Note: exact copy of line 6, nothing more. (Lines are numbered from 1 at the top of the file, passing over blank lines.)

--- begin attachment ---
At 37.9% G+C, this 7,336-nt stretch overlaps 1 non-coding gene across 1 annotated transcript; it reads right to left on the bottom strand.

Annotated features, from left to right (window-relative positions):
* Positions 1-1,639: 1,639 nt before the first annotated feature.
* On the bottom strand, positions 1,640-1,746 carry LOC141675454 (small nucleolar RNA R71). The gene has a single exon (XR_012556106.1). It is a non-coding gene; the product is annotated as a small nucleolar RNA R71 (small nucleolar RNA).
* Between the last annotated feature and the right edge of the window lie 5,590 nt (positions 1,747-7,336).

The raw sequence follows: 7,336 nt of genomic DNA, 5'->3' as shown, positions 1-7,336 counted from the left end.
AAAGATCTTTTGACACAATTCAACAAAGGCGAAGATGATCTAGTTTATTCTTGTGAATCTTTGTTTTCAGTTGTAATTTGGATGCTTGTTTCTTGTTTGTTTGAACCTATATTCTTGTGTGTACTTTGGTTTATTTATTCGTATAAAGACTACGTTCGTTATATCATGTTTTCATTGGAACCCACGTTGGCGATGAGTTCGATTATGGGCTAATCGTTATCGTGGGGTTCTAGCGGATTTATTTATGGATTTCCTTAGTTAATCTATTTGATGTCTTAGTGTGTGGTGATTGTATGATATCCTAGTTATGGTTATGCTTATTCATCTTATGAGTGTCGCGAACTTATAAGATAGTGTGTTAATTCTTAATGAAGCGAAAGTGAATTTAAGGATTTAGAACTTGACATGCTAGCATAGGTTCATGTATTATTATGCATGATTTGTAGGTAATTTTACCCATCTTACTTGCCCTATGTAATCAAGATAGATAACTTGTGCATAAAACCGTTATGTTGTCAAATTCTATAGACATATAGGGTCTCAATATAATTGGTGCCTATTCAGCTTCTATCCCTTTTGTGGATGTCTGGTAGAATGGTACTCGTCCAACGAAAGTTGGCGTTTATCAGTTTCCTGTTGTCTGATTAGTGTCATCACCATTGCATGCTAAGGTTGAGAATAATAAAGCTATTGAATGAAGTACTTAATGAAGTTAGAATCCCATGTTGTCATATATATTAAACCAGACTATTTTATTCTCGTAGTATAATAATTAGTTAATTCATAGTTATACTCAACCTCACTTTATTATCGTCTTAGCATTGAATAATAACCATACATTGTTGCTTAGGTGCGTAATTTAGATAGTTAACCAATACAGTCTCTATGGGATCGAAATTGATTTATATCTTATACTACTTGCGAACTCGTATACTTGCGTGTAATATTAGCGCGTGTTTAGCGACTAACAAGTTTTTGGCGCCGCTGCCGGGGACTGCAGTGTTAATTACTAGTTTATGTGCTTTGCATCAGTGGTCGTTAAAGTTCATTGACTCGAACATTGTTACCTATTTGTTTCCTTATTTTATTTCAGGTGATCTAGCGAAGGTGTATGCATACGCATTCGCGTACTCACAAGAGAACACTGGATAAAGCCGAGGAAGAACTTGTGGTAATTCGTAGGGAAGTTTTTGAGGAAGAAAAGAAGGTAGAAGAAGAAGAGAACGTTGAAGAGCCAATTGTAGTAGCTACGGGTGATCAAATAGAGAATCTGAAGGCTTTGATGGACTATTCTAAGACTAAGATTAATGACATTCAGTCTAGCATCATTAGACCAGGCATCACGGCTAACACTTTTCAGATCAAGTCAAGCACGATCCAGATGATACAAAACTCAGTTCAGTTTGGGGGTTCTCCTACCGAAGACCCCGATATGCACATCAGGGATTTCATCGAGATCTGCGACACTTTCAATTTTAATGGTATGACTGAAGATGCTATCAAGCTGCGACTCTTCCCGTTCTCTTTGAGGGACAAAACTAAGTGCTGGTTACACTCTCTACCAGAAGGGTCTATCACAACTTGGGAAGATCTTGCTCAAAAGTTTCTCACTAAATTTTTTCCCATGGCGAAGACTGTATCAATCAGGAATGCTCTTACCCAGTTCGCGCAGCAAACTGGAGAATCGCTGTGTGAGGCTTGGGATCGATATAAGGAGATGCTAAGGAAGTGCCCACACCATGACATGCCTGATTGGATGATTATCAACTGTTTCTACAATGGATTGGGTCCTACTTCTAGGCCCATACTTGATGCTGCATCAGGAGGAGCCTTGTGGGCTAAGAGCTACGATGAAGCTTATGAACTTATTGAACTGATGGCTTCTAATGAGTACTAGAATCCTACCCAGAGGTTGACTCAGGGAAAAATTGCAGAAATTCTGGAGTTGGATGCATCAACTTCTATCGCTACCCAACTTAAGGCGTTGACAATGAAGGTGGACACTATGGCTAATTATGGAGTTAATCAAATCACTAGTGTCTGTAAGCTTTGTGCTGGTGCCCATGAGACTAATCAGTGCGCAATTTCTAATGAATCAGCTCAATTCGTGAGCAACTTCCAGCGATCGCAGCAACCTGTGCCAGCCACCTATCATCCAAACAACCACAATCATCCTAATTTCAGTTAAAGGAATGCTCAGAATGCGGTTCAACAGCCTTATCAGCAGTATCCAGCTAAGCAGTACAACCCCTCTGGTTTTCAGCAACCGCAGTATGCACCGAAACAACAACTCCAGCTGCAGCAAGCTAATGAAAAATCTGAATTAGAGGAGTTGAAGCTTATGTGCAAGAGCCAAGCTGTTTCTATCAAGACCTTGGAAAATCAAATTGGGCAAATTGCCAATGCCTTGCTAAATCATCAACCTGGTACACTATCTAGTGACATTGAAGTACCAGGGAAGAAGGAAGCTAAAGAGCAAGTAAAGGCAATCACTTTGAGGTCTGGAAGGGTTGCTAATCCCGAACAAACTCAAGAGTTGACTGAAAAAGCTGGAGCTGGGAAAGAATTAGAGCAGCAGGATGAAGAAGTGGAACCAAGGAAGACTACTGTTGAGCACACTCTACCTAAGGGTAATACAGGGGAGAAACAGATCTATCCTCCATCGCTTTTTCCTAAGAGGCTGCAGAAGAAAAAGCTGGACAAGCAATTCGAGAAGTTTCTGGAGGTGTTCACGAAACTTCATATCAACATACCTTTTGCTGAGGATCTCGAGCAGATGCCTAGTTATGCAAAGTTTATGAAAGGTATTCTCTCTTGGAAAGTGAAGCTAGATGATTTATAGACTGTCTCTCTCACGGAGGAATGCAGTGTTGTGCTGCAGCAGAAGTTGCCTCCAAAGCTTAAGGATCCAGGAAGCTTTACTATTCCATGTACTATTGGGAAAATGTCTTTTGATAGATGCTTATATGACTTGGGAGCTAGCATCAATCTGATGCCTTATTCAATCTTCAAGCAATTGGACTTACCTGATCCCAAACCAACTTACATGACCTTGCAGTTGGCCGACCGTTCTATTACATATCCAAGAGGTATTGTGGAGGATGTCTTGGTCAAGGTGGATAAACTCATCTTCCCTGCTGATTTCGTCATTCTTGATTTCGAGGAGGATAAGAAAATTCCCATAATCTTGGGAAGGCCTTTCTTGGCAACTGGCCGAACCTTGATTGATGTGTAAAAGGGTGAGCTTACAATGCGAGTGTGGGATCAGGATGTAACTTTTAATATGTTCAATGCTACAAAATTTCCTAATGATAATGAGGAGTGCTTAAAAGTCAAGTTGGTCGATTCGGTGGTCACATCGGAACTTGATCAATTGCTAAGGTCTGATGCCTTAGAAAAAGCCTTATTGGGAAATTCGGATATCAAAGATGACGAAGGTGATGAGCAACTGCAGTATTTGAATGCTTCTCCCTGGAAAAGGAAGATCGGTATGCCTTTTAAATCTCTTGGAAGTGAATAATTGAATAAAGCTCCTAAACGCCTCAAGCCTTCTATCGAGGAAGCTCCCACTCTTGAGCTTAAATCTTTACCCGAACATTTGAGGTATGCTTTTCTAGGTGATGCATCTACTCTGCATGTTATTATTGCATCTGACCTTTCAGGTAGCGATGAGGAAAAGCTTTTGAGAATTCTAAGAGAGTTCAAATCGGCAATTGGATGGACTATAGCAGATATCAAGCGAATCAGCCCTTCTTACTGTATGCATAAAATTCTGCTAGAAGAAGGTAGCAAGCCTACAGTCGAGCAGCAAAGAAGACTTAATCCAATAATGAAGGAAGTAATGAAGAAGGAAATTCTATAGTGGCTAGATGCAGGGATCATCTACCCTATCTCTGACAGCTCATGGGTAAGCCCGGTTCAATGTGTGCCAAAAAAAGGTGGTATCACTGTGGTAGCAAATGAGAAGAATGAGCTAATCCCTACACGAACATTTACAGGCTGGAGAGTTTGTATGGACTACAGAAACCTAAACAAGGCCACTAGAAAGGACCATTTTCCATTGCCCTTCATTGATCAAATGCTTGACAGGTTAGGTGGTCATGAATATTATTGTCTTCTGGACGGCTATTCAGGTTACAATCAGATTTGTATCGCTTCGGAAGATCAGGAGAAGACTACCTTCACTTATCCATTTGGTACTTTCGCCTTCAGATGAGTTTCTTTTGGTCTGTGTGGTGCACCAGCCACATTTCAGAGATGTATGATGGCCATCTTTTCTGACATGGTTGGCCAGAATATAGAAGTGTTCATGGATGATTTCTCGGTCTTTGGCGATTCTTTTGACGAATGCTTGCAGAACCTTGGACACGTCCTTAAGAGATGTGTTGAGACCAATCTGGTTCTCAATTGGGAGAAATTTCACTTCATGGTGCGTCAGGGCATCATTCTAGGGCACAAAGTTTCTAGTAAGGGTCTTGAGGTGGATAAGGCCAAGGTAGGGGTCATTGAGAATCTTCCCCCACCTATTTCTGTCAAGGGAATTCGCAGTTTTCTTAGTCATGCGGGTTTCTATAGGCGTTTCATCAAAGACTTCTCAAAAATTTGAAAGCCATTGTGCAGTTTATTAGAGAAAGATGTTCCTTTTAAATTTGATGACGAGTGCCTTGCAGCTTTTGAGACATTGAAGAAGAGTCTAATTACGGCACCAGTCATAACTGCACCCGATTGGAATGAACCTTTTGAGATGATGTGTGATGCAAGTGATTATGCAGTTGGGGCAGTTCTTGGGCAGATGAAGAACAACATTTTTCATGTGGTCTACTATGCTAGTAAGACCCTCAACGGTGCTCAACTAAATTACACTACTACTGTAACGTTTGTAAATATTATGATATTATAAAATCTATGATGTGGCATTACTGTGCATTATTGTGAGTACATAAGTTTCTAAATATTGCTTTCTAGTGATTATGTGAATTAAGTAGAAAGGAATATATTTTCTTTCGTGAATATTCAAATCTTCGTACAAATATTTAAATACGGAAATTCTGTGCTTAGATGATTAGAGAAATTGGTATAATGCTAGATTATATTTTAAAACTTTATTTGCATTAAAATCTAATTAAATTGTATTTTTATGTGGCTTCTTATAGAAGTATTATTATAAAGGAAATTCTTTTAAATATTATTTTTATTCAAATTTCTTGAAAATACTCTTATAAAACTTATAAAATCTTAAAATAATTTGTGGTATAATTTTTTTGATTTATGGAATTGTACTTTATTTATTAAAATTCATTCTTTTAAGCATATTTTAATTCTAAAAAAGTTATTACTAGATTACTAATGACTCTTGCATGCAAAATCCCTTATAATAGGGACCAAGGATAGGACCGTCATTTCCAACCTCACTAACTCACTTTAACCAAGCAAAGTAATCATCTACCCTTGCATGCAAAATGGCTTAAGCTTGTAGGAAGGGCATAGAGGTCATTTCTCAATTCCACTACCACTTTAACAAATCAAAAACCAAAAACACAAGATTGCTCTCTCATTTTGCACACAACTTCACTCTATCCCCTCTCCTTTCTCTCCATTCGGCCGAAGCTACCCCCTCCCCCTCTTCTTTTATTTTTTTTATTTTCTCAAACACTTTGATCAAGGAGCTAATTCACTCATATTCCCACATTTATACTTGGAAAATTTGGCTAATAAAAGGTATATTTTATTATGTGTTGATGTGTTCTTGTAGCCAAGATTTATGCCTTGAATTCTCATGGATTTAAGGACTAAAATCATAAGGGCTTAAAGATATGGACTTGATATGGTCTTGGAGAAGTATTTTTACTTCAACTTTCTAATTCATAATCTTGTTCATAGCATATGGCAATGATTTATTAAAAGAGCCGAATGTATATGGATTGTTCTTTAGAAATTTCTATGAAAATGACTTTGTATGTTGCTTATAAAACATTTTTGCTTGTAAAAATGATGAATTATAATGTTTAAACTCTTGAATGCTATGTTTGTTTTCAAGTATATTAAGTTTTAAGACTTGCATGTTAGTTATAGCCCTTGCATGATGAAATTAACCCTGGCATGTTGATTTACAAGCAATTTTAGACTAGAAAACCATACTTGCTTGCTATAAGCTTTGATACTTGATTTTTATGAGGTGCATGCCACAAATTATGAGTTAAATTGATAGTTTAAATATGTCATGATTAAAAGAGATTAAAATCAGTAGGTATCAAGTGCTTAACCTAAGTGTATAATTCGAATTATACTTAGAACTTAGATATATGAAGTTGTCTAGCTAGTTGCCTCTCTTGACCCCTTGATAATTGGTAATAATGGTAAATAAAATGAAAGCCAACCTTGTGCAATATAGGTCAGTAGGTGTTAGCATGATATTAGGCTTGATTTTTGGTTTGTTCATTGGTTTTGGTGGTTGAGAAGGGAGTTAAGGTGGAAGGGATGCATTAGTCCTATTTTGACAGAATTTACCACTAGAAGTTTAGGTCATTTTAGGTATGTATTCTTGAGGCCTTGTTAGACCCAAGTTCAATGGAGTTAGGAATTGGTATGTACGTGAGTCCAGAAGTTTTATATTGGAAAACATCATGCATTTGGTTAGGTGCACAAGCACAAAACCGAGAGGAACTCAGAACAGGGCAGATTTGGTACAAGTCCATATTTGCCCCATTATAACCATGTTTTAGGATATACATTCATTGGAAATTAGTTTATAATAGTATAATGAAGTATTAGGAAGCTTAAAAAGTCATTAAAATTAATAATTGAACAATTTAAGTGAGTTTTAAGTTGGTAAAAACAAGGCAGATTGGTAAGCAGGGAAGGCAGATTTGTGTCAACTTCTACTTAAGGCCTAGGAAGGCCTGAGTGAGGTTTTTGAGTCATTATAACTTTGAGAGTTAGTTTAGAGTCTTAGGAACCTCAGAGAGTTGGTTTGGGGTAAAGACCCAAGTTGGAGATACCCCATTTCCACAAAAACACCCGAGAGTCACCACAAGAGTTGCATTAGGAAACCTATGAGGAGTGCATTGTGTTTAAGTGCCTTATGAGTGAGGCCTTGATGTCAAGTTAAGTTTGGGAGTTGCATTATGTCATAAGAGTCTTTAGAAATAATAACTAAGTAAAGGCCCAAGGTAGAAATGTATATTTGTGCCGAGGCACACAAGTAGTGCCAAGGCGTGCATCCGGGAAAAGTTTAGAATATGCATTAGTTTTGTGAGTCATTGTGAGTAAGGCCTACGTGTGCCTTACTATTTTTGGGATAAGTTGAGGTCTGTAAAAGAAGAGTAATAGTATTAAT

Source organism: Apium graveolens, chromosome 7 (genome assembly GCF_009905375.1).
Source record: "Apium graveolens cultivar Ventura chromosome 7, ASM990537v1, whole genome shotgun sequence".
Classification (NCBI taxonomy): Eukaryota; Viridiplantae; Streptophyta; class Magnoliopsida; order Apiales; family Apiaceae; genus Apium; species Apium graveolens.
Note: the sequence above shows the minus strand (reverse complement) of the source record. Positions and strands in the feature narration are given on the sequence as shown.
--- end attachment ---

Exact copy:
The raw sequence follows: 7,336 nt of genomic DNA, 5'->3' as shown, positions 1-7,336 counted from the left end.